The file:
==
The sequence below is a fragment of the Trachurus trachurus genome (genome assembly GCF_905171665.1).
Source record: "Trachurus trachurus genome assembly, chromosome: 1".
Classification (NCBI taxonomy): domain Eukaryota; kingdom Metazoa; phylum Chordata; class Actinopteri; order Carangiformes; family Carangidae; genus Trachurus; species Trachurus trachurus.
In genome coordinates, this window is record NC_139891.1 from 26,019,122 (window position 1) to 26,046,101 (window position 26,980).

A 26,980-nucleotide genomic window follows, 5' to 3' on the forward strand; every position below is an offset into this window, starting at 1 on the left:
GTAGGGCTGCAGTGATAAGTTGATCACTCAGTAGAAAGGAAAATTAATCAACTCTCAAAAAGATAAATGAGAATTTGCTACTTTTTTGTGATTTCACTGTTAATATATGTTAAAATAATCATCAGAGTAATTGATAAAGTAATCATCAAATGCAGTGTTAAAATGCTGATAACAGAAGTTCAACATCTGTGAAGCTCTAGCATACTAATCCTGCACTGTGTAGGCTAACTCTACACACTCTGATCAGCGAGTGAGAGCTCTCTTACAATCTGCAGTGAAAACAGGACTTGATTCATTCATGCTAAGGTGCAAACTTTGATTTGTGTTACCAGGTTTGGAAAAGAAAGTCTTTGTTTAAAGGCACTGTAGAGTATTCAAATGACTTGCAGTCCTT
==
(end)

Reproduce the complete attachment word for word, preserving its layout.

The sequence below is a fragment of the Trachurus trachurus genome (genome assembly GCF_905171665.1).
Source record: "Trachurus trachurus genome assembly, chromosome: 1".
Classification (NCBI taxonomy): domain Eukaryota; kingdom Metazoa; phylum Chordata; class Actinopteri; order Carangiformes; family Carangidae; genus Trachurus; species Trachurus trachurus.
In genome coordinates, this window is record NC_139891.1 from 26,019,122 (window position 1) to 26,046,101 (window position 26,980).

A 26,980-nucleotide genomic window follows, 5' to 3' on the forward strand; every position below is an offset into this window, starting at 1 on the left:
GTAGGGCTGCAGTGATAAGTTGATCACTCAGTAGAAAGGAAAATTAATCAACTCTCAAAAAGATAAATGAGAATTTGCTACTTTTTTGTGATTTCACTGTTAATATATGTTAAAATAATCATCAGAGTAATTGATAAAGTAATCATCAAATGCAGTGTTAAAATGCTGATAACAGAAGTTCAACATCTGTGAAGCTCTAGCATACTAATCCTGCACTGTGTAGGCTAACTCTACACACTCTGATCAGCGAGTGAGAGCTCTCTTACAATCTGCAGTGAAAACAGGACTTGATTCATTCATGCTAAGGTGCAAACTTTGATTTGTGTTACCAGGTTTGGAAAAGAAAGTCTTTGTTTAAAGGCACTGTAGAGTATTCAAATGACTTGCAGTCCTT